Ella Jenkins, beloved by young children throughout the United States and in many other nations, is widely regarded as the foremost proponent of children's music. Her ability to connect with children through music and excite in them a sense of joy, wonder, and creativity is admired by teachers, parents, fellow performers, and music education professionals.
A self-taught musician, Ella was born in St. Louis in 1924 and grew up on Chicago's South Side. As a child she listened to her Uncle Food play blues harmonica, she heard gospel music in local churches, and she learned dances, rhymes, and songs from each neighborhood where her family moved. Her role models were Cab Calloway, Billie Holliday, and Danny Kaye.
By the early 1950s Ella was performing in Chicago folk clubs. In 1956 she quit her job as a youth worker at a local YWCA, "paid up all my bills, bought a little hi-fi, and created a job for myself."
That same year, at the suggestion of folklorist Kenneth Goldstein, she took a demo tape of her songs to Moses Asch of Folkways Records in New York City. Asch auditioned her recording and immediately offered her a contract, saying, "You have something very promising here." In 1957 Folkways issued Ella's first album (on a 10-inch LP) entitled Call and Response: Rhythmic Group Singing.
Her innovative use of call-and-response to teach children came from her own African-American traditions and from her early encounters with the musics of India, Africa, the Caribbean, and the Middle East—which she first heard on Folkways Records. Ella recalled that as a teenager, "I spent a lot of time in the booth of one particular record store, listening to Folkways LPs of music from around the world. I was always interested in different cultures. I traveled around the world in that booth."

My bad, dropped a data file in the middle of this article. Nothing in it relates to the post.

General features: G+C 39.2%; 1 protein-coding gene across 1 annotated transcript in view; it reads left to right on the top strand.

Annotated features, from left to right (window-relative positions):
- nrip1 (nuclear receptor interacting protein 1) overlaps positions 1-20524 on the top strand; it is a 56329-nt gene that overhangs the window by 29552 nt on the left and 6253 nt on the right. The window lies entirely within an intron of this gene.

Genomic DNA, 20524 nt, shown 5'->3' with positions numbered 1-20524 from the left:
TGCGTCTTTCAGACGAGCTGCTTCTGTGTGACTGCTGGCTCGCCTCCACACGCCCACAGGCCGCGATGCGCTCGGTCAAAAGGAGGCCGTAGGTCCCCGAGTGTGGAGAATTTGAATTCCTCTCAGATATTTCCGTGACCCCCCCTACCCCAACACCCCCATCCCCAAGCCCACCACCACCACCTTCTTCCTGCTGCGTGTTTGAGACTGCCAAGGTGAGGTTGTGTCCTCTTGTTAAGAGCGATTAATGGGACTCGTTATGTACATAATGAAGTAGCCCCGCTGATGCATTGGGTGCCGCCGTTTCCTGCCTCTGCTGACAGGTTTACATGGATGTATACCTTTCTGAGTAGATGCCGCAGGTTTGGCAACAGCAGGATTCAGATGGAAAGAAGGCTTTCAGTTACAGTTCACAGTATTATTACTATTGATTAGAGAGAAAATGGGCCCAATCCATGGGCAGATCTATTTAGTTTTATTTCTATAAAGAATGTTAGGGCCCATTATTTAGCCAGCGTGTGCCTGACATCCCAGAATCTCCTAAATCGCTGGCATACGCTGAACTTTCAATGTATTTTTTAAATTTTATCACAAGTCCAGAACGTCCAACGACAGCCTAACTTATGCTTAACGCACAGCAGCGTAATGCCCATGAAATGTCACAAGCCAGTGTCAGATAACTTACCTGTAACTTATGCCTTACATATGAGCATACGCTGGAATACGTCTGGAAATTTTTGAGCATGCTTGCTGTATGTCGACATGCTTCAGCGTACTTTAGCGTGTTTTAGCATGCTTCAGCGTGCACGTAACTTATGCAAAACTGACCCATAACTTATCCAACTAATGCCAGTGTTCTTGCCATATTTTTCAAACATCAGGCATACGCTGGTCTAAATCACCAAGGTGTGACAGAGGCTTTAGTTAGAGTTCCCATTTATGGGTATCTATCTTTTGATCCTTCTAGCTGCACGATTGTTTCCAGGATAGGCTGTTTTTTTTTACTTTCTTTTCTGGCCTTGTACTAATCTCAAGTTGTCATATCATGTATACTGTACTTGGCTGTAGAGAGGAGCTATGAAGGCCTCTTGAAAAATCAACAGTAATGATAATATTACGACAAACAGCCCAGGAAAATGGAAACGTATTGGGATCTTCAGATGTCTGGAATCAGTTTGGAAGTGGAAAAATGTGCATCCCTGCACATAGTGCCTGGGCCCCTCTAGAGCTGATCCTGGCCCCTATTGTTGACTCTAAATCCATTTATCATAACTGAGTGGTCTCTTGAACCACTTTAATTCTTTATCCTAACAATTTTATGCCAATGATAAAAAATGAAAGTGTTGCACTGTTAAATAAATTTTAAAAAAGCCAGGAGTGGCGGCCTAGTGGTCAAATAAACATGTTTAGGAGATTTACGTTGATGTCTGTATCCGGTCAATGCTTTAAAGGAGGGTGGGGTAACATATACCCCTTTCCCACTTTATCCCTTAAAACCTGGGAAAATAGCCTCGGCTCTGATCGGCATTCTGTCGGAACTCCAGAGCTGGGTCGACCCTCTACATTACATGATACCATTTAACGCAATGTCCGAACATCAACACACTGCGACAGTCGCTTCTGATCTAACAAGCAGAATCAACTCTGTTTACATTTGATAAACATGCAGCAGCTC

Forty-five years and more than two dozen recordings later, Ella Jenkins is Smithsonian Folkways Recordings' top-selling artist. Her albums (first recorded for Folkways Records and now part of the Smithsonian Folkways Recordings collection) are a kaleidoscope of sound and sensibility. They reflect the quality, diversity, and authenticity that drew Ella to Folkways Records in the first place.
Today Ella is known and loved by children, parents, and educators across America and around the world. Long before "multicultural" or "special needs" became standard concepts in education, Ella pioneered the use of call-and-response not only to teach children about different traditions but also to reach children from diverse backgrounds and those with special needs. She recognizes each child—regardless of ability, race, religion, or ethnicity—as an individual with something special to contribute to the world. Her global approach to music through sound and rhythm have opened up worlds of understanding and learning for generations of children near and far.
A legendary figure in children's music, Ella has appeared with Mr. Rogers and Barney. She has appeared several times at the Smithsonian Folklife Festival and other special Smithsonian events, including the Birthday Party on the Mall in 1998 and the Wolf Trap concert for the Harry Smith Anthology of American Folk Music™. She has received dozens of honors and awards, including a Lifetime Achievement Award from ASCAP in 1999 and a Grammy nomination for Ella Jenkins and a Union of Friends, produced by Bernadelle Richter for Smithsonian Folkways Recordings in 2000. Ella has her own publishing company, Ell-Bern Publishing, is a member of ASCAP, and has served as a valued member of the Folkways Advisory Board.
Ella continues to travel unceasingly, performing, giving workshops, and always believing that "it is never too early to teach children about different ways of speaking, different rhythms, and different ways of moving their bodies."